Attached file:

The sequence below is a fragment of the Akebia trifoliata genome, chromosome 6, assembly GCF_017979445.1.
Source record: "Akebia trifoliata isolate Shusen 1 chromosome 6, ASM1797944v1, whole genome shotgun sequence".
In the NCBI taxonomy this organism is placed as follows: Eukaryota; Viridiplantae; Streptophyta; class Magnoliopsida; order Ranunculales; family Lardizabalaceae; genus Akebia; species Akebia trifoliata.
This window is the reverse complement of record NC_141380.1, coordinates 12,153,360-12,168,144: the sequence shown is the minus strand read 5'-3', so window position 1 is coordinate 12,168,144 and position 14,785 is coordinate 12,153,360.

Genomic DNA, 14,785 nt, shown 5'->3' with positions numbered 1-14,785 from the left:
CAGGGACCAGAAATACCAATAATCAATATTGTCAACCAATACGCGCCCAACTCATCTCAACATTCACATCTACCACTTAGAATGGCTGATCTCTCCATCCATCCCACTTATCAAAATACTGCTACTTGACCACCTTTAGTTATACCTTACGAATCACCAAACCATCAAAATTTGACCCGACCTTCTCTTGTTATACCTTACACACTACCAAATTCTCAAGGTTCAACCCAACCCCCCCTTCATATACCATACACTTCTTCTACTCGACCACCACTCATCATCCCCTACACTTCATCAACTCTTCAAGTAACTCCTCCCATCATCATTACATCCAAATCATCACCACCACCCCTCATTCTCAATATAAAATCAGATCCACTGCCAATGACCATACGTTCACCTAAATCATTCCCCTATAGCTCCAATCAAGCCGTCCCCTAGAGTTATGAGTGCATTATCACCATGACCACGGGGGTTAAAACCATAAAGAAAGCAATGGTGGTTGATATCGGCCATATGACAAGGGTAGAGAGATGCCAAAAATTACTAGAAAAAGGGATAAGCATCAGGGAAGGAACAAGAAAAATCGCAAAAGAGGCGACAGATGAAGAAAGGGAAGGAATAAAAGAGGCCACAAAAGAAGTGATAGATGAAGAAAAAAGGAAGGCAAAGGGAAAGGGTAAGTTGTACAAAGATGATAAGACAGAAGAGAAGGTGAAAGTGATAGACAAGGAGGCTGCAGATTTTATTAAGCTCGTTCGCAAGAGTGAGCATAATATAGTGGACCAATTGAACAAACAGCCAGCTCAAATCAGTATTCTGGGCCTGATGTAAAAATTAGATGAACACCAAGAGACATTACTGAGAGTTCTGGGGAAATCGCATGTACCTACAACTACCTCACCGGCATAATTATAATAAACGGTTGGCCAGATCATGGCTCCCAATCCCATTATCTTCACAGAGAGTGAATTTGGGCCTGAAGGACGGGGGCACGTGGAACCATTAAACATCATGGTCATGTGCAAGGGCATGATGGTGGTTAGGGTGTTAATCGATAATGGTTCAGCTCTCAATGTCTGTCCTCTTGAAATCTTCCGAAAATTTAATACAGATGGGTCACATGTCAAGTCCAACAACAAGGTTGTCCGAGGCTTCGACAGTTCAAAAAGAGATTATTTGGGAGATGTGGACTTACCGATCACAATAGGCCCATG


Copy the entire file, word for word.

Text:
The sequence below is a fragment of the Akebia trifoliata genome, chromosome 6, assembly GCF_017979445.1.
Source record: "Akebia trifoliata isolate Shusen 1 chromosome 6, ASM1797944v1, whole genome shotgun sequence".
In the NCBI taxonomy this organism is placed as follows: Eukaryota; Viridiplantae; Streptophyta; class Magnoliopsida; order Ranunculales; family Lardizabalaceae; genus Akebia; species Akebia trifoliata.
This window is the reverse complement of record NC_141380.1, coordinates 12,153,360-12,168,144: the sequence shown is the minus strand read 5'-3', so window position 1 is coordinate 12,168,144 and position 14,785 is coordinate 12,153,360.

Genomic DNA, 14,785 nt, shown 5'->3' with positions numbered 1-14,785 from the left:
CAGGGACCAGAAATACCAATAATCAATATTGTCAACCAATACGCGCCCAACTCATCTCAACATTCACATCTACCACTTAGAATGGCTGATCTCTCCATCCATCCCACTTATCAAAATACTGCTACTTGACCACCTTTAGTTATACCTTACGAATCACCAAACCATCAAAATTTGACCCGACCTTCTCTTGTTATACCTTACACACTACCAAATTCTCAAGGTTCAACCCAACCCCCCCTTCATATACCATACACTTCTTCTACTCGACCACCACTCATCATCCCCTACACTTCATCAACTCTTCAAGTAACTCCTCCCATCATCATTACATCCAAATCATCACCACCACCCCTCATTCTCAATATAAAATCAGATCCACTGCCAATGACCATACGTTCACCTAAATCATTCCCCTATAGCTCCAATCAAGCCGTCCCCTAGAGTTATGAGTGCATTATCACCATGACCACGGGGGTTAAAACCATAAAGAAAGCAATGGTGGTTGATATCGGCCATATGACAAGGGTAGAGAGATGCCAAAAATTACTAGAAAAAGGGATAAGCATCAGGGAAGGAACAAGAAAAATCGCAAAAGAGGCGACAGATGAAGAAAGGGAAGGAATAAAAGAGGCCACAAAAGAAGTGATAGATGAAGAAAAAAGGAAGGCAAAGGGAAAGGGTAAGTTGTACAAAGATGATAAGACAGAAGAGAAGGTGAAAGTGATAGACAAGGAGGCTGCAGATTTTATTAAGCTCGTTCGCAAGAGTGAGCATAATATAGTGGACCAATTGAACAAACAGCCAGCTCAAATCAGTATTCTGGGCCTGATGTAAAAATTAGATGAACACCAAGAGACATTACTGAGAGTTCTGGGGAAATCGCATGTACCTACAACTACCTCACCGGCATAATTATAATAAACGGTTGGCCAGATCATGGCTCCCAATCCCATTATCTTCACAGAGAGTGAATTTGGGCCTGAAGGACGGGGGCACGTGGAACCATTAAACATCATGGTCATGTGCAAGGGCATGATGGTGGTTAGGGTGTTAATCGATAATGGTTCAGCTCTCAATGTCTGTCCTCTTGAAATCTTCCGAAAATTTAATACAGATGGGTCACATGTCAAGTCCAACAACAAGGTTGTCCGAGGCTTCGACAGTTCAAAAAGAGATTATTTGGGAGATGTGGACTTACCGATCACAATAGGCCCATG